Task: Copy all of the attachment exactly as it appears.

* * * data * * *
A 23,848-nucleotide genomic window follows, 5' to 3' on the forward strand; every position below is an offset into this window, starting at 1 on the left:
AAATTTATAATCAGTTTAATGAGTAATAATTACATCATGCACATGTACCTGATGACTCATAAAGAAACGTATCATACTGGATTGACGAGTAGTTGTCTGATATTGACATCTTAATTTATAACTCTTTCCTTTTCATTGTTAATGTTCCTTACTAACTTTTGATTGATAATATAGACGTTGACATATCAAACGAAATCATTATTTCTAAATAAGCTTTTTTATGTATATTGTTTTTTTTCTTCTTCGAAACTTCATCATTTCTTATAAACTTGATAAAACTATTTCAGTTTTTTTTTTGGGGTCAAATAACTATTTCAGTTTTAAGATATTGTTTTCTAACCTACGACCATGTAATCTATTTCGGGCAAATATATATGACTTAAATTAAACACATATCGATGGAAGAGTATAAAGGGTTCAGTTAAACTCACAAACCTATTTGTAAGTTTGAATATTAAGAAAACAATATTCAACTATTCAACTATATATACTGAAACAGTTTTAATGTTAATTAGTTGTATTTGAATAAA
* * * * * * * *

A 23,848-nucleotide genomic window follows, 5' to 3' on the forward strand; every position below is an offset into this window, starting at 1 on the left:
AAATTTATAATCAGTTTAATGAGTAATAATTACATCATGCACATGTACCTGATGACTCATAAAGAAACGTATCATACTGGATTGACGAGTAGTTGTCTGATATTGACATCTTAATTTATAACTCTTTCCTTTTCATTGTTAATGTTCCTTACTAACTTTTGATTGATAATATAGACGTTGACATATCAAACGAAATCATTATTTCTAAATAAGCTTTTTTATGTATATTGTTTTTTTTCTTCTTCGAAACTTCATCATTTCTTATAAACTTGATAAAACTATTTCAGTTTTTTTTTTGGGGTCAAATAACTATTTCAGTTTTAAGATATTGTTTTCTAACCTACGACCATGTAATCTATTTCGGGCAAATATATATGACTTAAATTAAACACATATCGATGGAAGAGTATAAAGGGTTCAGTTAAACTCACAAACCTATTTGTAAGTTTGAATATTAAGAAAACAATATTCAACTATTCAACTATATATACTGAAACAGTTTTAATGTTAATTAGTTGTATTTGAATAAA